By Auto Count Team

Individuals who are not in the finance or accounting industry and the public are usually unable to tell bookkeepers and accountants apart. Both roles might seem alike as they are financial professionals who manage financial reporting and recording as well as advisory on financial stability. However, in practice these are two entirely different roles with different responsibilities and levels of expertise.

Difference in responsibilities

Bookkeepers often manage initial-level tasks which are crucial to maintain an accurate report from the start. These include day-to-day primary financial transactions of a business and monitoring cash flow by identifying, verifying, recording, and categorising primary financial transactions such as sales and purchases, receipts and bills, as well as payments. They are also charged with managing combined reports which are often in ledgers – either single or double entry, maintaining bank statements and ensuring financial records are properly documented and categorised.

Accountants on the other hand, often manage more complex financial tasks based on the collected information, which include analysing data, preparing financial statements in a specific format such as income statements, balance sheets and cash flow statements, along with more complex operations such as taxation, audit, budgeting, and financial forecasting as well as providing consultation to clients. In other words, accountants focus more on analysing financial data, identifying trends, providing financial advice and interpreting information recorded by bookkeepers to formulate the big picture. This enables business operators to make informed decisions and helps organisations to stay updated on their financial status.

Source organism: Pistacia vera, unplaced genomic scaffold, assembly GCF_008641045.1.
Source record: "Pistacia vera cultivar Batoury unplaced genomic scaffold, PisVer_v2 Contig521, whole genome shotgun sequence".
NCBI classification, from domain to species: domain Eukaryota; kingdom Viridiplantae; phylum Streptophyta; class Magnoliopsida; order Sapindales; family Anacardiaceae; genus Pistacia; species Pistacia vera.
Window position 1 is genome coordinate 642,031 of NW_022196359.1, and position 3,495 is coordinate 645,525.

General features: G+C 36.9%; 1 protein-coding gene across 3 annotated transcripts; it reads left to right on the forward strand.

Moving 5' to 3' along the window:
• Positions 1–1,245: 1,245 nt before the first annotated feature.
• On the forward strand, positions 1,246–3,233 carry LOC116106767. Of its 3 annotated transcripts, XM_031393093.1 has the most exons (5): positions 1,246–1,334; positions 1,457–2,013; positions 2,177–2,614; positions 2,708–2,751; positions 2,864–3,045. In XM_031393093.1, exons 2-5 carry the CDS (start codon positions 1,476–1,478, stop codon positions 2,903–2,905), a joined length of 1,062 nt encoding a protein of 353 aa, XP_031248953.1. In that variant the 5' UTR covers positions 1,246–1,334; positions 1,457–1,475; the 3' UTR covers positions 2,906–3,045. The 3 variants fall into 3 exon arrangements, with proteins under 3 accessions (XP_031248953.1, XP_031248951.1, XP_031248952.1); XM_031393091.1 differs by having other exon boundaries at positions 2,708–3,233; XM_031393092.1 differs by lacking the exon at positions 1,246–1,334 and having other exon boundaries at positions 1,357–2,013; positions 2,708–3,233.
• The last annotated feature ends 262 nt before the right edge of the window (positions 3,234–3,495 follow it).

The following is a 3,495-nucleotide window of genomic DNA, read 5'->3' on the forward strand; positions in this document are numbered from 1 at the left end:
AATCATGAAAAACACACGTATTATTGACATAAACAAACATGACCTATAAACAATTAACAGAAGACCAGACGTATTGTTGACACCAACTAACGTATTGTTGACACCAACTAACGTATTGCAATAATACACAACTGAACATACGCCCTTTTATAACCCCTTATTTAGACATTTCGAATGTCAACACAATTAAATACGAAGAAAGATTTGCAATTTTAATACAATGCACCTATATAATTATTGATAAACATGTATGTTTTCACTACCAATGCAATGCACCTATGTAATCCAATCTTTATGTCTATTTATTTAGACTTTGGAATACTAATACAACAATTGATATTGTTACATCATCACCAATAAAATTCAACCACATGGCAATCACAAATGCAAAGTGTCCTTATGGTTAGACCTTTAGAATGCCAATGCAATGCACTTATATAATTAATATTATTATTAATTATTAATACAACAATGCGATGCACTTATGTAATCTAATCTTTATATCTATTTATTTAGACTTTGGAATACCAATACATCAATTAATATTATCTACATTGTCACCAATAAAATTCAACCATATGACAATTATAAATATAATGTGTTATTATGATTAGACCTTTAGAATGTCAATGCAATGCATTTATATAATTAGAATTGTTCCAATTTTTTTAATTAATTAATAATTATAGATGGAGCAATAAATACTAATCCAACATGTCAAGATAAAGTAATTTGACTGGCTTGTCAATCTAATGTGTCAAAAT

Areas of focus

While both roles are moving towards a common goal, albeit with different responsibilities, the field of focus of each varies. Bookkeepers focus on recording and organising financial records in the correct manner while ensuring compliance with relevant accounting requirements or regulations, as the bookkeeping record is essential for providing accurate data to accountants and tax professionals for further processing.

Accountants often adopt a more analytical approach, by using financial data to analyse a company’s financial status, providing consulting or assistance to business owners on available resources for improving financial performance, and providing insights for more informed decision making. Most accountants also handle the tax matters of their clients.

Role in Taxation

Bookkeepers often do not handle tax planning, strategy, or compliance matters, other than collecting relevant documents if required. Accountants are able to provide comprehensive tax planning and compliance services and should stay updated on tax laws and regulations.

Data processing technology

As technology advances, bookkeepers nowadays generally rely on accounting software for data entry and record-keeping to accurately inputting financial transactions into systems. Accountants too use accounting software to process data but typically utilise more of the systems’ functions and may customise them to generate advanced financial reports and conduct in-depth financial analysis. With the advancement of accounting technology, accounting software can process data in a faster, more organised and efficient manner, which enables accountants to save more time and focus more on supporting the client’s business. 

To find out more about how technology can help your finance function, explore AutoCount’s various solutions like on-premise and cloud accounting solutions to suit the different needs of accountants and bookkeepers. Check us out now at: 

Print Friendly, PDF & Email